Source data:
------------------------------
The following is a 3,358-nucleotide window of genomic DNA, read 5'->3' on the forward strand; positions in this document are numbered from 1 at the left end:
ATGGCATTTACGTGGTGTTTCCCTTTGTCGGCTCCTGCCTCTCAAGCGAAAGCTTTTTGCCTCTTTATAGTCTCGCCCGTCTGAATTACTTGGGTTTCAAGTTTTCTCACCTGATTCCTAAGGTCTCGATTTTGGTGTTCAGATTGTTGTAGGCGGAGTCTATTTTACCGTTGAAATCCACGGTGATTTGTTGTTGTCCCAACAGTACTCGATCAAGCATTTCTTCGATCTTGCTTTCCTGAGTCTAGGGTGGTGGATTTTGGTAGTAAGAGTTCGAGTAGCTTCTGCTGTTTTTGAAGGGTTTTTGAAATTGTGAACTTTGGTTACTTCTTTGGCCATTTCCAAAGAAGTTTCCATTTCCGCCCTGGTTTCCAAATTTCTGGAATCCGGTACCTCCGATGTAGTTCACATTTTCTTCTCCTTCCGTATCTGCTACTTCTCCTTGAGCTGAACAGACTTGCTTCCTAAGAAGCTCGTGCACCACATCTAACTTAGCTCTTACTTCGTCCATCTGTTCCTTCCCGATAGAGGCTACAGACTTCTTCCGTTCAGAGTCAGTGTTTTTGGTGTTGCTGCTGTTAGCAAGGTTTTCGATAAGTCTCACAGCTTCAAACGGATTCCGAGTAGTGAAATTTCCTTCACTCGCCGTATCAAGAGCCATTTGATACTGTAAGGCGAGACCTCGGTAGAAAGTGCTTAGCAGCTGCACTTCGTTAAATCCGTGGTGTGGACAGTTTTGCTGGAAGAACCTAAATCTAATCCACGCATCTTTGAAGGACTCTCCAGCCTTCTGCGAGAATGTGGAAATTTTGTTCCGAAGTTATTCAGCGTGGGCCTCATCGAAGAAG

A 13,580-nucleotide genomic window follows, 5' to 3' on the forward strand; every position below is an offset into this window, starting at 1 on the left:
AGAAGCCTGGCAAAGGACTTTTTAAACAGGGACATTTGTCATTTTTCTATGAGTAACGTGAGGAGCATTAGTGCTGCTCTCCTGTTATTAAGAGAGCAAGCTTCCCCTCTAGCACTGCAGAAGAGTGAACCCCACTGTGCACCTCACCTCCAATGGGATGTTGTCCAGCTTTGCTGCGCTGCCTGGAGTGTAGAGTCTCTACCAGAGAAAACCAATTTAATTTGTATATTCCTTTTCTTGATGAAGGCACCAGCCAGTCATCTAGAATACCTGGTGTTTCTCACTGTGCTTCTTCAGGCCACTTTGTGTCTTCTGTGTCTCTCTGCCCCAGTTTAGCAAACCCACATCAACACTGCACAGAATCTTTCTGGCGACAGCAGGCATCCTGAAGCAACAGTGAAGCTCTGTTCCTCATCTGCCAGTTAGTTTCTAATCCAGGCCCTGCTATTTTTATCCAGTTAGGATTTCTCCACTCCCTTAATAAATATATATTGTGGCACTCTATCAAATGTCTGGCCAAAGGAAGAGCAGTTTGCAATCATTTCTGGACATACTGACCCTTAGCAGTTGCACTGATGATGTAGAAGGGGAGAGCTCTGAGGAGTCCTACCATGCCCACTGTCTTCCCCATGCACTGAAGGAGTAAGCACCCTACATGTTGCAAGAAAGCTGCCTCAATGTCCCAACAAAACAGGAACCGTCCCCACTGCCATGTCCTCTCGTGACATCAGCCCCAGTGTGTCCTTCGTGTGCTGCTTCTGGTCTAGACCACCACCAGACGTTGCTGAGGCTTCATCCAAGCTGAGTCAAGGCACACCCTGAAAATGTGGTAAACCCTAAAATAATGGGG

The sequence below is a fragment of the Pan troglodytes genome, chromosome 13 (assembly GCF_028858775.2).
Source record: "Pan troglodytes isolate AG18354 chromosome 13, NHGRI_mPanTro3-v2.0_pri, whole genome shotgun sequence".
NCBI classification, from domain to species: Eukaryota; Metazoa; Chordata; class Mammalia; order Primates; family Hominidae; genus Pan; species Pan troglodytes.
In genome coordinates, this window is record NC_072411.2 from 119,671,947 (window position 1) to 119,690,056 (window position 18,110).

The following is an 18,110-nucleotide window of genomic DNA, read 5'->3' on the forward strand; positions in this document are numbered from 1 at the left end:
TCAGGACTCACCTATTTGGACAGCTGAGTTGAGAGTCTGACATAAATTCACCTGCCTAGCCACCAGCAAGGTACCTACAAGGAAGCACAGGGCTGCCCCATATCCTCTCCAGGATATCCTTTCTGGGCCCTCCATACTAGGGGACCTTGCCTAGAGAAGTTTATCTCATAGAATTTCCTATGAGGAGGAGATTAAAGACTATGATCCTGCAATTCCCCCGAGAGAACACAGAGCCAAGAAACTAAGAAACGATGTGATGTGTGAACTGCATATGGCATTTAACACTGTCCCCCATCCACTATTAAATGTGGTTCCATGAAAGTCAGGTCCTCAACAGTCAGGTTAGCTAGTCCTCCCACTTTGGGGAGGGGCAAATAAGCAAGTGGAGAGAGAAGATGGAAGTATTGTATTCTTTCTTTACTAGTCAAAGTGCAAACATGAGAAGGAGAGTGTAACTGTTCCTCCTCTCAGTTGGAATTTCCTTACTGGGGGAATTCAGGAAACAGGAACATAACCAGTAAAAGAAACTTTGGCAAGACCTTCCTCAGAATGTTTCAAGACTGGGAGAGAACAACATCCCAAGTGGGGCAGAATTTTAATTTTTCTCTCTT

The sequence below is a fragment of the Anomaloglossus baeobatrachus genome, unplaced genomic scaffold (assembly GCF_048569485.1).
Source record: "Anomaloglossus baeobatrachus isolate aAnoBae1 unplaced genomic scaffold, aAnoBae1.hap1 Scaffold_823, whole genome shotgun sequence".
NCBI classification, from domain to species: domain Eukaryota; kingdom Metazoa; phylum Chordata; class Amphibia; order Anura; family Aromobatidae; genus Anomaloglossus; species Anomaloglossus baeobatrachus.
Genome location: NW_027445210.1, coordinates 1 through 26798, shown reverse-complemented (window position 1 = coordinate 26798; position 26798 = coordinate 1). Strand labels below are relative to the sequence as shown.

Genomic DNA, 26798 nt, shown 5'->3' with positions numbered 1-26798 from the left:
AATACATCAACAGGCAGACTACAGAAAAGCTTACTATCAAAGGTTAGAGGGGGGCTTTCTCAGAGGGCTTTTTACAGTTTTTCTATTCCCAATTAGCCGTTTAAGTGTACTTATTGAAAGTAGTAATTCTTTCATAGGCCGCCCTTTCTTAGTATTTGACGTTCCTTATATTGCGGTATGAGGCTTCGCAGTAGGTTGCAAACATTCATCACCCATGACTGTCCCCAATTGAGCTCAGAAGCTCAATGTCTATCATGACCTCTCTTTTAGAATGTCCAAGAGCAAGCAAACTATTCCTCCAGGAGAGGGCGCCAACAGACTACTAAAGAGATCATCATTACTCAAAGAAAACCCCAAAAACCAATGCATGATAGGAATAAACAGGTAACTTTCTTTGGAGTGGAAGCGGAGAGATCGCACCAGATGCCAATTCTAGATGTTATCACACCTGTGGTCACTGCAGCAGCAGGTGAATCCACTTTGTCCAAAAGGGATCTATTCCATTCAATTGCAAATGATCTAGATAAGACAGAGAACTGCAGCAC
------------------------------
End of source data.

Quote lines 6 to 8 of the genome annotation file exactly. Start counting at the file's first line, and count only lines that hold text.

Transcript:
Source record: "Pan troglodytes isolate AG18354 chromosome 13, NHGRI_mPanTro3-v2.0_pri, whole genome shotgun sequence".
NCBI classification, from domain to species: Eukaryota; Metazoa; Chordata; class Mammalia; order Primates; family Hominidae; genus Pan; species Pan troglodytes.
In genome coordinates, this window is record NC_072411.2 from 119,671,947 (window position 1) to 119,690,056 (window position 18,110).